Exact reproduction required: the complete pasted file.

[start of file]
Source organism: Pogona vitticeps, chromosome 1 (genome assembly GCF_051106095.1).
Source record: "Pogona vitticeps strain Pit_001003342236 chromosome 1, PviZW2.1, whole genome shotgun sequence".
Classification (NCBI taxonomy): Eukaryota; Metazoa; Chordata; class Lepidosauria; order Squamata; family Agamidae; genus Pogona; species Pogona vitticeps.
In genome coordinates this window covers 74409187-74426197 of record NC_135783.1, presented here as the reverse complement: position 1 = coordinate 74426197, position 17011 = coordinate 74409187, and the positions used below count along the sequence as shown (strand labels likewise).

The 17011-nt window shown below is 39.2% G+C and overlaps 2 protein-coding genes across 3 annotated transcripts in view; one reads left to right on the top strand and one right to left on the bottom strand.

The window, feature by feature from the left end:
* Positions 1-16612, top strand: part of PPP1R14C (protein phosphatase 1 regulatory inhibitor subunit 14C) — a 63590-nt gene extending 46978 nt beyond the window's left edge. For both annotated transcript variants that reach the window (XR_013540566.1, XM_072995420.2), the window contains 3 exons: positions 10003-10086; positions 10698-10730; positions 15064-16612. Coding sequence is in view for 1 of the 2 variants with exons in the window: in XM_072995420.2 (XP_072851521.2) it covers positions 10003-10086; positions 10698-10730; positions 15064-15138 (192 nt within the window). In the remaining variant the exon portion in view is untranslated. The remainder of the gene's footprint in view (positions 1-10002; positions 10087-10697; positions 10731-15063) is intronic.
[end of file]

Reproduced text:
Source organism: Pogona vitticeps, chromosome 1 (genome assembly GCF_051106095.1).
Source record: "Pogona vitticeps strain Pit_001003342236 chromosome 1, PviZW2.1, whole genome shotgun sequence".
Classification (NCBI taxonomy): Eukaryota; Metazoa; Chordata; class Lepidosauria; order Squamata; family Agamidae; genus Pogona; species Pogona vitticeps.
In genome coordinates this window covers 74409187-74426197 of record NC_135783.1, presented here as the reverse complement: position 1 = coordinate 74426197, position 17011 = coordinate 74409187, and the positions used below count along the sequence as shown (strand labels likewise).

The 17011-nt window shown below is 39.2% G+C and overlaps 2 protein-coding genes across 3 annotated transcripts in view; one reads left to right on the top strand and one right to left on the bottom strand.

The window, feature by feature from the left end:
* Positions 1-16612, top strand: part of PPP1R14C (protein phosphatase 1 regulatory inhibitor subunit 14C) — a 63590-nt gene extending 46978 nt beyond the window's left edge. For both annotated transcript variants that reach the window (XR_013540566.1, XM_072995420.2), the window contains 3 exons: positions 10003-10086; positions 10698-10730; positions 15064-16612. Coding sequence is in view for 1 of the 2 variants with exons in the window: in XM_072995420.2 (XP_072851521.2) it covers positions 10003-10086; positions 10698-10730; positions 15064-15138 (192 nt within the window). In the remaining variant the exon portion in view is untranslated. The remainder of the gene's footprint in view (positions 1-10002; positions 10087-10697; positions 10731-15063) is intronic.